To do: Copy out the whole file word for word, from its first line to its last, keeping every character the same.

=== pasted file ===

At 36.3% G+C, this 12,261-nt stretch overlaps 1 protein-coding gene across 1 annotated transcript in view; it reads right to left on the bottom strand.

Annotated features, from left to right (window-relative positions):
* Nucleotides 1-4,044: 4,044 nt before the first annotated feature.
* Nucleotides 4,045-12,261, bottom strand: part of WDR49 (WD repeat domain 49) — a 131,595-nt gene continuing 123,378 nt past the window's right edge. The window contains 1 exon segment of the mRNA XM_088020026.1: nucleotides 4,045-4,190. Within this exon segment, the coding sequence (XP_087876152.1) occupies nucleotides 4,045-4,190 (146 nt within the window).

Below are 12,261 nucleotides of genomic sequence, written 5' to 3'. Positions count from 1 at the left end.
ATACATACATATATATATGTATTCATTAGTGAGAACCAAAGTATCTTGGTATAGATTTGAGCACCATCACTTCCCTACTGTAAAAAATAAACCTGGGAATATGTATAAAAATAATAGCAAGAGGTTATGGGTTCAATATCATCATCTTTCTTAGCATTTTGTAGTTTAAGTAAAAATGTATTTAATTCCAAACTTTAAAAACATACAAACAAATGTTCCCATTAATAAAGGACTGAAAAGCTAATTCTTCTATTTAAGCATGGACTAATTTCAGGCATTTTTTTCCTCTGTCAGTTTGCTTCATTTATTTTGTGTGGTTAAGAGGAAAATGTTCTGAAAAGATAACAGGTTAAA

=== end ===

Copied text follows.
At 36.3% G+C, this 12,261-nt stretch overlaps 1 protein-coding gene across 1 annotated transcript in view; it reads right to left on the bottom strand.

Annotated features, from left to right (window-relative positions):
* Nucleotides 1-4,044: 4,044 nt before the first annotated feature.
* Nucleotides 4,045-12,261, bottom strand: part of WDR49 (WD repeat domain 49) — a 131,595-nt gene continuing 123,378 nt past the window's right edge. The window contains 1 exon segment of the mRNA XM_088020026.1: nucleotides 4,045-4,190. Within this exon segment, the coding sequence (XP_087876152.1) occupies nucleotides 4,045-4,190 (146 nt within the window).

Below are 12,261 nucleotides of genomic sequence, written 5' to 3'. Positions count from 1 at the left end.
ATACATACATATATATATGTATTCATTAGTGAGAACCAAAGTATCTTGGTATAGATTTGAGCACCATCACTTCCCTACTGTAAAAAATAAACCTGGGAATATGTATAAAAATAATAGCAAGAGGTTATGGGTTCAATATCATCATCTTTCTTAGCATTTTGTAGTTTAAGTAAAAATGTATTTAATTCCAAACTTTAAAAACATACAAACAAATGTTCCCATTAATAAAGGACTGAAAAGCTAATTCTTCTATTTAAGCATGGACTAATTTCAGGCATTTTTTTCCTCTGTCAGTTTGCTTCATTTATTTTGTGTGGTTAAGAGGAAAATGTTCTGAAAAGATAACAGGTTAAA